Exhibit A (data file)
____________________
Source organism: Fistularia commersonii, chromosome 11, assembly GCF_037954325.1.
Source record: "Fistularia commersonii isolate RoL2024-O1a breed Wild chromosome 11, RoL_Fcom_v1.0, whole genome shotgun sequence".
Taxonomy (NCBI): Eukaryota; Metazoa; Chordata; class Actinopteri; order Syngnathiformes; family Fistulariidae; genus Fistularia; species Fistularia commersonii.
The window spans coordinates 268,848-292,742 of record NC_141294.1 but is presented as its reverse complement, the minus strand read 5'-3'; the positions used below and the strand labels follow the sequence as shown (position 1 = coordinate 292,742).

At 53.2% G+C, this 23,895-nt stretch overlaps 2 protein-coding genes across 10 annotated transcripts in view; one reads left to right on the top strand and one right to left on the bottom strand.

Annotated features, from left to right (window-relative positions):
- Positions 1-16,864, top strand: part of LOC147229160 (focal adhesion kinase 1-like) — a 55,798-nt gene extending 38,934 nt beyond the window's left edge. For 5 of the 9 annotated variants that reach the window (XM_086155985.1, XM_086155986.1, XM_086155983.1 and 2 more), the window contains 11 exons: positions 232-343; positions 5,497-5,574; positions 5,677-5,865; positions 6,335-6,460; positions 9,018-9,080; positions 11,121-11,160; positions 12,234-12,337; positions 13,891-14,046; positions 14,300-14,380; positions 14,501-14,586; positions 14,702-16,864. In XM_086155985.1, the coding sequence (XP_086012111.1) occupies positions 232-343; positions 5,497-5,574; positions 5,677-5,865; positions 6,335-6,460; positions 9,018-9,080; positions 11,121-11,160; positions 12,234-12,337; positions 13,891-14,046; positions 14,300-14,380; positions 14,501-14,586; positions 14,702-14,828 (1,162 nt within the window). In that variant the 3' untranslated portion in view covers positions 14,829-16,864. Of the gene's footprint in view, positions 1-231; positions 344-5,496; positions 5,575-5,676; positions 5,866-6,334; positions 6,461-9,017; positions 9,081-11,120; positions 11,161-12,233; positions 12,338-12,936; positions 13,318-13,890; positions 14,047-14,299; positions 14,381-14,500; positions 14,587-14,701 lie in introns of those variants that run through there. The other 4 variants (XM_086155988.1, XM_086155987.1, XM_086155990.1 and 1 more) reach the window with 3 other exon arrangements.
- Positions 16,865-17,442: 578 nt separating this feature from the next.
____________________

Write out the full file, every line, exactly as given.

Source organism: Fistularia commersonii, chromosome 11, assembly GCF_037954325.1.
Source record: "Fistularia commersonii isolate RoL2024-O1a breed Wild chromosome 11, RoL_Fcom_v1.0, whole genome shotgun sequence".
Taxonomy (NCBI): Eukaryota; Metazoa; Chordata; class Actinopteri; order Syngnathiformes; family Fistulariidae; genus Fistularia; species Fistularia commersonii.
The window spans coordinates 268,848-292,742 of record NC_141294.1 but is presented as its reverse complement, the minus strand read 5'-3'; the positions used below and the strand labels follow the sequence as shown (position 1 = coordinate 292,742).

At 53.2% G+C, this 23,895-nt stretch overlaps 2 protein-coding genes across 10 annotated transcripts in view; one reads left to right on the top strand and one right to left on the bottom strand.

Annotated features, from left to right (window-relative positions):
- Positions 1-16,864, top strand: part of LOC147229160 (focal adhesion kinase 1-like) — a 55,798-nt gene extending 38,934 nt beyond the window's left edge. For 5 of the 9 annotated variants that reach the window (XM_086155985.1, XM_086155986.1, XM_086155983.1 and 2 more), the window contains 11 exons: positions 232-343; positions 5,497-5,574; positions 5,677-5,865; positions 6,335-6,460; positions 9,018-9,080; positions 11,121-11,160; positions 12,234-12,337; positions 13,891-14,046; positions 14,300-14,380; positions 14,501-14,586; positions 14,702-16,864. In XM_086155985.1, the coding sequence (XP_086012111.1) occupies positions 232-343; positions 5,497-5,574; positions 5,677-5,865; positions 6,335-6,460; positions 9,018-9,080; positions 11,121-11,160; positions 12,234-12,337; positions 13,891-14,046; positions 14,300-14,380; positions 14,501-14,586; positions 14,702-14,828 (1,162 nt within the window). In that variant the 3' untranslated portion in view covers positions 14,829-16,864. Of the gene's footprint in view, positions 1-231; positions 344-5,496; positions 5,575-5,676; positions 5,866-6,334; positions 6,461-9,017; positions 9,081-11,120; positions 11,161-12,233; positions 12,338-12,936; positions 13,318-13,890; positions 14,047-14,299; positions 14,381-14,500; positions 14,587-14,701 lie in introns of those variants that run through there. The other 4 variants (XM_086155988.1, XM_086155987.1, XM_086155990.1 and 1 more) reach the window with 3 other exon arrangements.
- Positions 16,865-17,442: 578 nt separating this feature from the next.